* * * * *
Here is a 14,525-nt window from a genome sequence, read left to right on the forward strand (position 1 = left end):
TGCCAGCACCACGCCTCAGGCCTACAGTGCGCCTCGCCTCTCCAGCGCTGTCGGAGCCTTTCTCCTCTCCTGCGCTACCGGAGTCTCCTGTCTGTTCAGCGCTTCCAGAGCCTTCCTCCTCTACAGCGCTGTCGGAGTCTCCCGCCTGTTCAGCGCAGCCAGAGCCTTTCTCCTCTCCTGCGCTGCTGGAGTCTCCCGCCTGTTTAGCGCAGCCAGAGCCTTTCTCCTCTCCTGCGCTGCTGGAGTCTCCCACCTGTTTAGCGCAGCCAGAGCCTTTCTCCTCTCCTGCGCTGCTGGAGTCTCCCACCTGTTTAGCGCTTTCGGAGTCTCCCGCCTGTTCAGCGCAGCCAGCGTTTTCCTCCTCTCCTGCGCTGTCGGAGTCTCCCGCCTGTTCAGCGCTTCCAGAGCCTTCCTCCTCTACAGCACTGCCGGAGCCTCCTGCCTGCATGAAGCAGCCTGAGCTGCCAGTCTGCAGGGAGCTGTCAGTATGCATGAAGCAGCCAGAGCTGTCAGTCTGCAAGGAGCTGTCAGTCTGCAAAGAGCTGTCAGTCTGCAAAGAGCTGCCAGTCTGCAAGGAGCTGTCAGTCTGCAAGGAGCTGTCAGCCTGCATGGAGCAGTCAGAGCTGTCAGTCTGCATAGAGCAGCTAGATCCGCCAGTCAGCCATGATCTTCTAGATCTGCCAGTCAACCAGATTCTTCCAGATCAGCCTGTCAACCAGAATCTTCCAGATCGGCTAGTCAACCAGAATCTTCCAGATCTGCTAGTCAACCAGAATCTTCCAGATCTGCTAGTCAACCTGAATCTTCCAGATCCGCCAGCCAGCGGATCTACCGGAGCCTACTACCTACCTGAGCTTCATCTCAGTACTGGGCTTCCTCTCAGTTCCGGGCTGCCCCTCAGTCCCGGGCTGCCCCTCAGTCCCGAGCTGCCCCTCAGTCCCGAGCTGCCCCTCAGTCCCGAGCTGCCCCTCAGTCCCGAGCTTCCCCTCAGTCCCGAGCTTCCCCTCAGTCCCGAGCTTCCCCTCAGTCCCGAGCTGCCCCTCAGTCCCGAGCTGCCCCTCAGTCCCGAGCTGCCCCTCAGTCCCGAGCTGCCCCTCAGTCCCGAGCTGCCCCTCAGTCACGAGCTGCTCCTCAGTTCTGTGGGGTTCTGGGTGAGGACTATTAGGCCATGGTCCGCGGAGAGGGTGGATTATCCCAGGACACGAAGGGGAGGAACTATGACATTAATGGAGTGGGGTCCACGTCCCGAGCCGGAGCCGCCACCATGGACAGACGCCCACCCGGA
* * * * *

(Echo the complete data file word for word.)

Here is a 14,525-nt window from a genome sequence, read left to right on the forward strand (position 1 = left end):
TGCCAGCACCACGCCTCAGGCCTACAGTGCGCCTCGCCTCTCCAGCGCTGTCGGAGCCTTTCTCCTCTCCTGCGCTACCGGAGTCTCCTGTCTGTTCAGCGCTTCCAGAGCCTTCCTCCTCTACAGCGCTGTCGGAGTCTCCCGCCTGTTCAGCGCAGCCAGAGCCTTTCTCCTCTCCTGCGCTGCTGGAGTCTCCCGCCTGTTTAGCGCAGCCAGAGCCTTTCTCCTCTCCTGCGCTGCTGGAGTCTCCCACCTGTTTAGCGCAGCCAGAGCCTTTCTCCTCTCCTGCGCTGCTGGAGTCTCCCACCTGTTTAGCGCTTTCGGAGTCTCCCGCCTGTTCAGCGCAGCCAGCGTTTTCCTCCTCTCCTGCGCTGTCGGAGTCTCCCGCCTGTTCAGCGCTTCCAGAGCCTTCCTCCTCTACAGCACTGCCGGAGCCTCCTGCCTGCATGAAGCAGCCTGAGCTGCCAGTCTGCAGGGAGCTGTCAGTATGCATGAAGCAGCCAGAGCTGTCAGTCTGCAAGGAGCTGTCAGTCTGCAAAGAGCTGTCAGTCTGCAAAGAGCTGCCAGTCTGCAAGGAGCTGTCAGTCTGCAAGGAGCTGTCAGCCTGCATGGAGCAGTCAGAGCTGTCAGTCTGCATAGAGCAGCTAGATCCGCCAGTCAGCCATGATCTTCTAGATCTGCCAGTCAACCAGATTCTTCCAGATCAGCCTGTCAACCAGAATCTTCCAGATCGGCTAGTCAACCAGAATCTTCCAGATCTGCTAGTCAACCAGAATCTTCCAGATCTGCTAGTCAACCTGAATCTTCCAGATCCGCCAGCCAGCGGATCTACCGGAGCCTACTACCTACCTGAGCTTCATCTCAGTACTGGGCTTCCTCTCAGTTCCGGGCTGCCCCTCAGTCCCGGGCTGCCCCTCAGTCCCGAGCTGCCCCTCAGTCCCGAGCTGCCCCTCAGTCCCGAGCTGCCCCTCAGTCCCGAGCTTCCCCTCAGTCCCGAGCTTCCCCTCAGTCCCGAGCTTCCCCTCAGTCCCGAGCTGCCCCTCAGTCCCGAGCTGCCCCTCAGTCCCGAGCTGCCCCTCAGTCCCGAGCTGCCCCTCAGTCCCGAGCTGCCCCTCAGTCACGAGCTGCTCCTCAGTTCTGTGGGGTTCTGGGTGAGGACTATTAGGCCATGGTCCGCGGAGAGGGTGGATTATCCCAGGACACGAAGGGGAGGAACTATGACATTAATGGAGTGGGGTCCACGTCCCGAGCCGGAGCCGCCACCATGGACAGACGCCCACCCGGA